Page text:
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January 18, 2018
- Building Automation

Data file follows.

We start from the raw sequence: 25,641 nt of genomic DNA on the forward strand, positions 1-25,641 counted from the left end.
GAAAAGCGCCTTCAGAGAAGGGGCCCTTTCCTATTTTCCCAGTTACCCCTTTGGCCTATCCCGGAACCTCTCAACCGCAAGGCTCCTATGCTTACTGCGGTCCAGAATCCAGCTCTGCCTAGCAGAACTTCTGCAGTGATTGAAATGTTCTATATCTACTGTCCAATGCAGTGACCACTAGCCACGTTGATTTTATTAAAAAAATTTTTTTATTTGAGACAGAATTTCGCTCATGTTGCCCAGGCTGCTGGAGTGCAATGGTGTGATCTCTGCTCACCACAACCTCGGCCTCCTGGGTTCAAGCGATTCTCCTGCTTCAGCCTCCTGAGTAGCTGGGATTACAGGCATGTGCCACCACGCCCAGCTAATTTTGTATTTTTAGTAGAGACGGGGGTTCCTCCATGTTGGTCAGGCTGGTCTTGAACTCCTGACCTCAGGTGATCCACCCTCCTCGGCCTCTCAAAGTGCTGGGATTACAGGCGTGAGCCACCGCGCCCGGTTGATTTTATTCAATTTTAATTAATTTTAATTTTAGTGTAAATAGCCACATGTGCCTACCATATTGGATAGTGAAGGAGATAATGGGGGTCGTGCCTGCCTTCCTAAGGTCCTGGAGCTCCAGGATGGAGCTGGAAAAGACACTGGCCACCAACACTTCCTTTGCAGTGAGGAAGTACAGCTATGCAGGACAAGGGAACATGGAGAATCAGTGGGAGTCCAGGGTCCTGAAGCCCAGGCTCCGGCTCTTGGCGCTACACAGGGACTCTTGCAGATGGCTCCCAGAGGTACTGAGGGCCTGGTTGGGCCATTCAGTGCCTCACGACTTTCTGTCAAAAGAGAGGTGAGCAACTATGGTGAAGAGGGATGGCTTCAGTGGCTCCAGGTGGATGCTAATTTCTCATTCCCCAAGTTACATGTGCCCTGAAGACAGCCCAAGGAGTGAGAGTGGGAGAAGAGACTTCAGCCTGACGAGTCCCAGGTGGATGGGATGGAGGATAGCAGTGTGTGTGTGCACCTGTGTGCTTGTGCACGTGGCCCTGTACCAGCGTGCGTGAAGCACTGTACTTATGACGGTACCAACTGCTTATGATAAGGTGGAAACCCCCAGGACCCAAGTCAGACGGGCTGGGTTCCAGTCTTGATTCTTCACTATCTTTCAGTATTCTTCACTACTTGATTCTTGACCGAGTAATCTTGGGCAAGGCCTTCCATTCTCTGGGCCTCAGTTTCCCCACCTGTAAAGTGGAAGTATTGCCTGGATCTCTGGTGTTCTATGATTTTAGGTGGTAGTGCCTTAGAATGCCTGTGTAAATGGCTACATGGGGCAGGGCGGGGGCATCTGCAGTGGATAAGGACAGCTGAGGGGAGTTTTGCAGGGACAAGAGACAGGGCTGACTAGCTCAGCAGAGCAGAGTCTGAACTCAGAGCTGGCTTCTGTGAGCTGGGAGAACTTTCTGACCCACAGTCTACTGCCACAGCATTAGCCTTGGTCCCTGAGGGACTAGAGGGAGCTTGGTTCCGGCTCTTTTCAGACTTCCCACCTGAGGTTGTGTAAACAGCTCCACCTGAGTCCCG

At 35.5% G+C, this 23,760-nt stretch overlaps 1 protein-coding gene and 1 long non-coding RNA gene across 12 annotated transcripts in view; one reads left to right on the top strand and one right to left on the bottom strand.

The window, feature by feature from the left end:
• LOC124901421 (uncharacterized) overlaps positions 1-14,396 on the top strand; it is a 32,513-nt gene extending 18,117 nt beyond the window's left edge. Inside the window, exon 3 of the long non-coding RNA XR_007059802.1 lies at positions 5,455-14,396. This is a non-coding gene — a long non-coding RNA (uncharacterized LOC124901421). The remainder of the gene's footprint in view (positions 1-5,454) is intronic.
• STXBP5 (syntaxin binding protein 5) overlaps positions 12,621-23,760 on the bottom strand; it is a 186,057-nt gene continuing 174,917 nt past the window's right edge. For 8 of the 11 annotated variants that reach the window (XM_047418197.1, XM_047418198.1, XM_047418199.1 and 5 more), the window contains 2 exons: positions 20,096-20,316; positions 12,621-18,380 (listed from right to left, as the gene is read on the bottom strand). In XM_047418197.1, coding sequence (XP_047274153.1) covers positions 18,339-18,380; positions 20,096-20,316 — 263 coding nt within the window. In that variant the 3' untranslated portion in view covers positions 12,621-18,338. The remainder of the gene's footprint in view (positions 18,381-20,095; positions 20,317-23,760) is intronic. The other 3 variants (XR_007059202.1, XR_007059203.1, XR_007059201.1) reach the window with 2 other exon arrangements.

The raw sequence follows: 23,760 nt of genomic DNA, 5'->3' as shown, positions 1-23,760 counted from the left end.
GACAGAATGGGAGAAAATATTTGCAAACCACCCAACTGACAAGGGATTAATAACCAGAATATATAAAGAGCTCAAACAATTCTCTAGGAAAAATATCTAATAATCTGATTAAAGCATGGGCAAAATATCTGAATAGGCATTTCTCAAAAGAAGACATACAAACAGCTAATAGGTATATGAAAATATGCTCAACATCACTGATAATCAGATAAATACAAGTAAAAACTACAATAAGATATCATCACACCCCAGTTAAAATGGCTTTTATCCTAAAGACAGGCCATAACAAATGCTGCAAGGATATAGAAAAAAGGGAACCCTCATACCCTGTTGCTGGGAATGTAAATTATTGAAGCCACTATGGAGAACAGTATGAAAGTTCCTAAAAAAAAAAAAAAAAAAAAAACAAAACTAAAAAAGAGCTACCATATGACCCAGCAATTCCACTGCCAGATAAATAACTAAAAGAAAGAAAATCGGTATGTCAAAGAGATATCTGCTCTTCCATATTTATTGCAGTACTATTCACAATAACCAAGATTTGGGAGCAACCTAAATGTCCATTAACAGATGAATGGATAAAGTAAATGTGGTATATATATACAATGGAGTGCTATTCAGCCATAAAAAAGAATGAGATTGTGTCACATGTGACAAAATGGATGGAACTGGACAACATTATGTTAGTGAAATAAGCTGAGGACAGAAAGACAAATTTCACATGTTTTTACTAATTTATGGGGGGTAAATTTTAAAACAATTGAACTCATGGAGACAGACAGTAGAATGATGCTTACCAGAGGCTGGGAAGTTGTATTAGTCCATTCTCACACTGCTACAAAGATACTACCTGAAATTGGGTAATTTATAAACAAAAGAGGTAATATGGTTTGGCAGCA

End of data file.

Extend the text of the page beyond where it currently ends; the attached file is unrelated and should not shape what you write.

By Mike Stone Chances are maintenance and engineering managers have heard about smart cities, which monitor the conditions of all critical infrastructure, including bridges, streets, water, and electric systems. Frost & Sullivan estimates that by 2025, there will be more than 26 smart cities worldwide. The Internet of Things (IoT) and enterprise asset management (EAM) software will play an important role in the development of smart cities. To qualify as smart, a city must adopt five of the eight smart principles: energy, building, mobility, health care, infrastructure, technology, governance, and education or smart citizens. Smart buildings are expected to make up 7 percent of the total global smart city market by 2025. The driver of that growth is the availability of small, sophisticated, affordable sensors connected via the IoT and EAM software that can make sense of all the data generated by these sensors. These technologies contribute to the growth of automated building management systems. What makes a building smart? Smart buildings deliver useful services that help make occupants more productive and safe, at the lowest cost and with the least environmental impact. A smart building is one that is green, safe, and productive. Being green means the building optimizes and minimizes energy use and can operate using clean energy sources. For safety reasons, occupant security and quality of life must be top priorities. This means not just physical security, such as connected fire suppression and alarm systems, but also health security — high quality air, water, and more. In a smart building, the equipment powering these capabilities does not operate as a collection of standalone pieces. All the equipment and systems in a smart building need to be connected and able to communicate machine to machine. For example, a building’s chiller could receive weather data from outside and occupancy information from inside, so it operates only when needed to maintain the optimal temperature for its occupants. In addition, a smart building’s security, lighting and temperature systems should communicate to turn off the lights, put computer equipment into sleep mode, and reduce heating or cooling when occupants have left for the day. Beyond day-to-day operations, smart buildings also make use of sensors and the IoT to drive efficient maintenance efforts, which in turn improve productivity and energy use. For example, sensor readings from the HVAC system can be used to automatically generate work orders, as well as order required parts to keep it running at peak efficiency and prevent a costly outage. To do all this, buildings must include connected systems and the ability to analyze the information generated by those systems using big data analytics. Those elements can help assure that all systems operate at peak efficiency. That is where IoT and EAM software enter the picture. How do IoT and EAM make this possible? The sensors and other devices within a smart building generate vast amounts of data. Managers and technicians can use that data to monitor performance, track the physical location of assets, and detect potential operating issues. But they can do this only if they can efficiently collect and process the data from the hundreds or even thousands of devices within an IoT-connected smart building. To accomplish that goal, managers need an EAM system that has best-in-class capabilities, like built-in sophisticated analytics capabilities, so they can reap the benefits of real-time visibility and insight. When managers add EAM software to an IoT-connected facility, they can increase automation and visibility into planning, maintenance and operations management. They also can maximize uptime and safety and extend the life of your assets while operating more efficiently. EAM software with advanced analytics capabilities can help analyze the structured and unstructured data generated by IoT-connected devices in a smart building to improve decision making and uncover opportunities for saving money and improving operational efficiency. For example, managers can analyze real-time data on the amount of energy a heating system is using to decide if it is time to perform preventive maintenance, change the operating mode of the equipment, or even retire it. An EAM system can automatically generate work orders for preventive maintenance and schedule required work. Managers will have the tools they need to gain insights into the operations of facilities, grounds, and equipment, so they can create greater operational agility and flexibility while reducing costs. In a smart building, lighting, cooling, heating, security, and other systems communicate seamlessly via IoT. Add in a sophisticated EAM system, and the result is the ability to analyze all the data those systems generate in real time and optimize the performance of those systems as a way to lower maintenance costs, better manage energy demands, decrease operations costs, and create a more efficient, productive, safe environment for building occupants. Mike Stone, CMRP, is EAM product manager with Infor. Stone has more than 30 years of experience working with EAM systems. He has led product management, development, and marketing for several commercial EAM systems, and he has applied EAM technology to a variety of industries, including facilities management, oil and gas, chemicals and petrochemicals, food and beverage, manufacturing, renewable energy, transportation, waste management, and utilities.